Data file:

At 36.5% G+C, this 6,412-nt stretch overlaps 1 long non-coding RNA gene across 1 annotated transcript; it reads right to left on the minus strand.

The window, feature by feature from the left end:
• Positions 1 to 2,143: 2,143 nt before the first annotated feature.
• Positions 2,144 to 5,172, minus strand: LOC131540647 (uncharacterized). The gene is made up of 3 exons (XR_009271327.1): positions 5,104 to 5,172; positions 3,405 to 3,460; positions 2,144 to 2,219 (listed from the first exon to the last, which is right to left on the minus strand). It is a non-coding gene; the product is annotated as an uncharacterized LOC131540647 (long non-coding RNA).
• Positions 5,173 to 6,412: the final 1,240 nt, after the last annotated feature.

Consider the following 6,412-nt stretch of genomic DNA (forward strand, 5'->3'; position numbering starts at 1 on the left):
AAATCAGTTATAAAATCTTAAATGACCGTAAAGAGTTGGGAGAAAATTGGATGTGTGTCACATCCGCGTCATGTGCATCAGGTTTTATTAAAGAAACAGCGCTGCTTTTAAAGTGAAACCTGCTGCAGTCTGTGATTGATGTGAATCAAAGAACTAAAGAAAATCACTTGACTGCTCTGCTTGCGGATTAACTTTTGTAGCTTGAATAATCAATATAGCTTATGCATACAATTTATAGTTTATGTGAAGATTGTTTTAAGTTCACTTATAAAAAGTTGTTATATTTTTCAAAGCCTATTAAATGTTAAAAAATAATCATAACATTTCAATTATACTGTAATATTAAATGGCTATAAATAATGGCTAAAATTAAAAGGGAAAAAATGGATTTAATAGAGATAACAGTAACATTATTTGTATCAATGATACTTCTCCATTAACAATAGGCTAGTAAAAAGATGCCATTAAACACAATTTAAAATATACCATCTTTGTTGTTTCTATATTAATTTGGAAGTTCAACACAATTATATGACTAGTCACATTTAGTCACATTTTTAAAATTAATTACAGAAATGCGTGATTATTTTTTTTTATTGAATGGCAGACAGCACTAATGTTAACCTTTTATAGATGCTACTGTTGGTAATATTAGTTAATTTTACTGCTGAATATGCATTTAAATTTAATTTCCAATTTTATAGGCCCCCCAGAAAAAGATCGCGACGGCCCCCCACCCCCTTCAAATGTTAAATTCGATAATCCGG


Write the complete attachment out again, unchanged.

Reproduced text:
At 36.5% G+C, this 6,412-nt stretch overlaps 1 long non-coding RNA gene across 1 annotated transcript; it reads right to left on the minus strand.

The window, feature by feature from the left end:
• Positions 1 to 2,143: 2,143 nt before the first annotated feature.
• Positions 2,144 to 5,172, minus strand: LOC131540647 (uncharacterized). The gene is made up of 3 exons (XR_009271327.1): positions 5,104 to 5,172; positions 3,405 to 3,460; positions 2,144 to 2,219 (listed from the first exon to the last, which is right to left on the minus strand). It is a non-coding gene; the product is annotated as an uncharacterized LOC131540647 (long non-coding RNA).
• Positions 5,173 to 6,412: the final 1,240 nt, after the last annotated feature.

Consider the following 6,412-nt stretch of genomic DNA (forward strand, 5'->3'; position numbering starts at 1 on the left):
AAATCAGTTATAAAATCTTAAATGACCGTAAAGAGTTGGGAGAAAATTGGATGTGTGTCACATCCGCGTCATGTGCATCAGGTTTTATTAAAGAAACAGCGCTGCTTTTAAAGTGAAACCTGCTGCAGTCTGTGATTGATGTGAATCAAAGAACTAAAGAAAATCACTTGACTGCTCTGCTTGCGGATTAACTTTTGTAGCTTGAATAATCAATATAGCTTATGCATACAATTTATAGTTTATGTGAAGATTGTTTTAAGTTCACTTATAAAAAGTTGTTATATTTTTCAAAGCCTATTAAATGTTAAAAAATAATCATAACATTTCAATTATACTGTAATATTAAATGGCTATAAATAATGGCTAAAATTAAAAGGGAAAAAATGGATTTAATAGAGATAACAGTAACATTATTTGTATCAATGATACTTCTCCATTAACAATAGGCTAGTAAAAAGATGCCATTAAACACAATTTAAAATATACCATCTTTGTTGTTTCTATATTAATTTGGAAGTTCAACACAATTATATGACTAGTCACATTTAGTCACATTTTTAAAATTAATTACAGAAATGCGTGATTATTTTTTTTTATTGAATGGCAGACAGCACTAATGTTAACCTTTTATAGATGCTACTGTTGGTAATATTAGTTAATTTTACTGCTGAATATGCATTTAAATTTAATTTCCAATTTTATAGGCCCCCCAGAAAAAGATCGCGACGGCCCCCCACCCCCTTCAAATGTTAAATTCGATAATCCGG